To be noted, much effort has been made to explore the epidemiology and characteristics of RPD widely in recent years. A retrospective clinico-pathological study from Spain revealed that prion diseases represented the most frequently observed group (67%) , while a study from a tertiary care medical center in Spain and suggested CJD frequency was related to the referral differences across specialized centers . Another study included 104 RPD patients in Argentina, 27.9% of chronic neurodegenerative RPD and 72.1% of non-chronic neurodegenerative RPD, and found that assessment on time to dementia, brain MR, and cerebrospinal fluid (CSF) could identify those diseases . Besides, a study performed an evaluation on 47 RPD patients referred to Attikon University Hospital, Greece, and revealed that neurodegenerative diseases were the most frequent diagnosis (38%), followed by prion disease (19%) and autoimmune encephalopathy (17%) . However, another study performed in a Greek Tertiary Referral Center in Athens on 68 RPD patients suggested that secondary dementia is the most frequent causes . Similarly, a retrospective case analysis on 187 RPD patients in India revealed a most common cause of infections (39%) , and data from a neurologic unit of a tertiary hospital in Brazil also took immune-mediated disease as the most common etiology (45.9%) . Furthermore, an outpatient memory clinic assessed 96 suspected RPD patients, and found atypical presentations of common neurodegenerative dementia was in a proportion of 90% among 96 suspected RPD patients . However, it remains challenging to make a rapid and accurate differential diagnosis. In addition, valid data on RPD-related factors and outcomes were only partially available.
Here, we conducted a retrospective cohort study with RPD patients from a single center in southern China over 5 years to enhance knowledge of the epidemiology and create a classification scheme in China. Moreover, we performed a longitudinal follow-up of these participants, determined the disease courses and explored risk factors.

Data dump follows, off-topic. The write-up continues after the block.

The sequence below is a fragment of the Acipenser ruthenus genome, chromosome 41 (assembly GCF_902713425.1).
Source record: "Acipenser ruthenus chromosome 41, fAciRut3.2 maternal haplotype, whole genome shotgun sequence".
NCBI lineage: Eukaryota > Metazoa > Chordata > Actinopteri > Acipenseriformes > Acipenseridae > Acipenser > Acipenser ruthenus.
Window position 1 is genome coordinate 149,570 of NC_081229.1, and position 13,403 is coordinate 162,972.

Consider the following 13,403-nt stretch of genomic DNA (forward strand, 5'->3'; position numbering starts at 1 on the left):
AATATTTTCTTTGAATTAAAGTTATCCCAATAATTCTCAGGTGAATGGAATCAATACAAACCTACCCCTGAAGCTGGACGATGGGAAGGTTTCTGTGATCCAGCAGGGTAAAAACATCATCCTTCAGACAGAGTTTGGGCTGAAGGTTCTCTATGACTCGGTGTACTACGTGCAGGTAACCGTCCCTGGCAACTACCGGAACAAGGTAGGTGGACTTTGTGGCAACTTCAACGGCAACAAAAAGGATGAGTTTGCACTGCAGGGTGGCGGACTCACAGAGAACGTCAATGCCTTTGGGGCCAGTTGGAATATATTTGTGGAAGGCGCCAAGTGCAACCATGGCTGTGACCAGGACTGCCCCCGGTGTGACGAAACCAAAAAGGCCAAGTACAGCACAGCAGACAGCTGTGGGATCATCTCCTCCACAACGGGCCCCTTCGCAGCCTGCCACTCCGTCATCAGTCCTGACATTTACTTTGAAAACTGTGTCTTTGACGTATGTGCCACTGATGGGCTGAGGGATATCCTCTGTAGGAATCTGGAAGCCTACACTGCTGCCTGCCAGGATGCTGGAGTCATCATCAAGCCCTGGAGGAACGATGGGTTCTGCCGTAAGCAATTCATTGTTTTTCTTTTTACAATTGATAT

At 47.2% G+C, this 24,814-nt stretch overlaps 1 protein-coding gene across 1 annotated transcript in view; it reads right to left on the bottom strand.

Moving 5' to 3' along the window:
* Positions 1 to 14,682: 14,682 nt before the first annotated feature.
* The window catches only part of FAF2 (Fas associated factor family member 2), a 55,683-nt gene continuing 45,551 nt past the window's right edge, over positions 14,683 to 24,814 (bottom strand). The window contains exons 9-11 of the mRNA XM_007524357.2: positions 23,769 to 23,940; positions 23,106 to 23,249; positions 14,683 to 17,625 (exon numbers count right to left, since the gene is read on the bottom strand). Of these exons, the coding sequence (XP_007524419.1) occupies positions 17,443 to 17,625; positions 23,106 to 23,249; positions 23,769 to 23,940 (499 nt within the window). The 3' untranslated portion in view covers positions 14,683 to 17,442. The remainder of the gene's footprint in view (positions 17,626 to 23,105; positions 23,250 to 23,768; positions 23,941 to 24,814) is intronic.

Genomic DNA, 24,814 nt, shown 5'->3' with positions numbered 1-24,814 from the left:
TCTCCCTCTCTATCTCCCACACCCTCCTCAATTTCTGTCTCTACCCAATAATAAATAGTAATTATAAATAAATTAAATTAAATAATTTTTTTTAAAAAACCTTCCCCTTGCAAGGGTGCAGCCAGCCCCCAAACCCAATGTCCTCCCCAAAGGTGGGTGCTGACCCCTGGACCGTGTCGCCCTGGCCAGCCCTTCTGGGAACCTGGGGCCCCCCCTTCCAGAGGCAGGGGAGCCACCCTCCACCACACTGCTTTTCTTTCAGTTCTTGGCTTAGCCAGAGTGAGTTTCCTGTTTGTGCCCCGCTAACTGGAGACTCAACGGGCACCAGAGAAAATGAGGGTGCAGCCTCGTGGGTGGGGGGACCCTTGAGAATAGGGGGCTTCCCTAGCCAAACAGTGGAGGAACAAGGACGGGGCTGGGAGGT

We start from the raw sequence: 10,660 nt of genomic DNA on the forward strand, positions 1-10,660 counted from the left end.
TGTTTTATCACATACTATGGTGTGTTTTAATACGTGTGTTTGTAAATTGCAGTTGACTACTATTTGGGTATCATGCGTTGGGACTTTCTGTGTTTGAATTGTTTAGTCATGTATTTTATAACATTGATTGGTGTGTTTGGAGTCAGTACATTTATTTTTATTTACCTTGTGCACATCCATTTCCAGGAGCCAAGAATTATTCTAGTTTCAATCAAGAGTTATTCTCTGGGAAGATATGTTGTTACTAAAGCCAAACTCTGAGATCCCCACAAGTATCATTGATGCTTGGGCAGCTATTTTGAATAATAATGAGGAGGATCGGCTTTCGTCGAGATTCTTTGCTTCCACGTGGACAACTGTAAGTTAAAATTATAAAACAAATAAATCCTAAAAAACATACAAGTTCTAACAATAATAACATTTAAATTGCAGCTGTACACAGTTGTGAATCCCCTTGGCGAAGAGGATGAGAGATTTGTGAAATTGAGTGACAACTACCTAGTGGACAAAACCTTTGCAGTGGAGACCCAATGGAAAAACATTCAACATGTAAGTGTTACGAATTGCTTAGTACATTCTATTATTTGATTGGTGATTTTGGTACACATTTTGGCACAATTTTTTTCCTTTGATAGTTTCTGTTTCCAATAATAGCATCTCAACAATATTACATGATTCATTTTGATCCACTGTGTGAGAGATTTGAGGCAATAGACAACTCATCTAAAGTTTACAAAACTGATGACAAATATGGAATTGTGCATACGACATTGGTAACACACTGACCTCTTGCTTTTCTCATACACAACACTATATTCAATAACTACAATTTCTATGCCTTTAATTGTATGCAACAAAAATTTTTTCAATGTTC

Materials and methods
This study involved a retrospective evaluation of RPD patients by referring to a database including all participants hospitalized in the Neurology Department of the First Affiliated Hospital, Zhejiang University School of Medicine, in Southern China between January 2015 and December 2019 and identifying RPD patients. Inclusion criteria were as follows: (1) chief complaints of cognitive decline and progression to dementia with Mini-Mental State Examination (MMSE) scores < 20 or inability to respond within 2 years; or (2) rapidly progressive Alzheimer’s disease (rpAD) with a loss of ≥ 6 points per year . In particular, participants diagnosed with poststroke cognitive impairment were excluded. To improve manageability, this screening task was divided into three steps. Demographic data, neuropsychological data, laboratory indexes and MRI data were collected at baseline. Moreover, a follow-up evaluation was designed to be performed 1 year after discharge from the hospital. A simple flow chart of this study is shown in Fig. 1.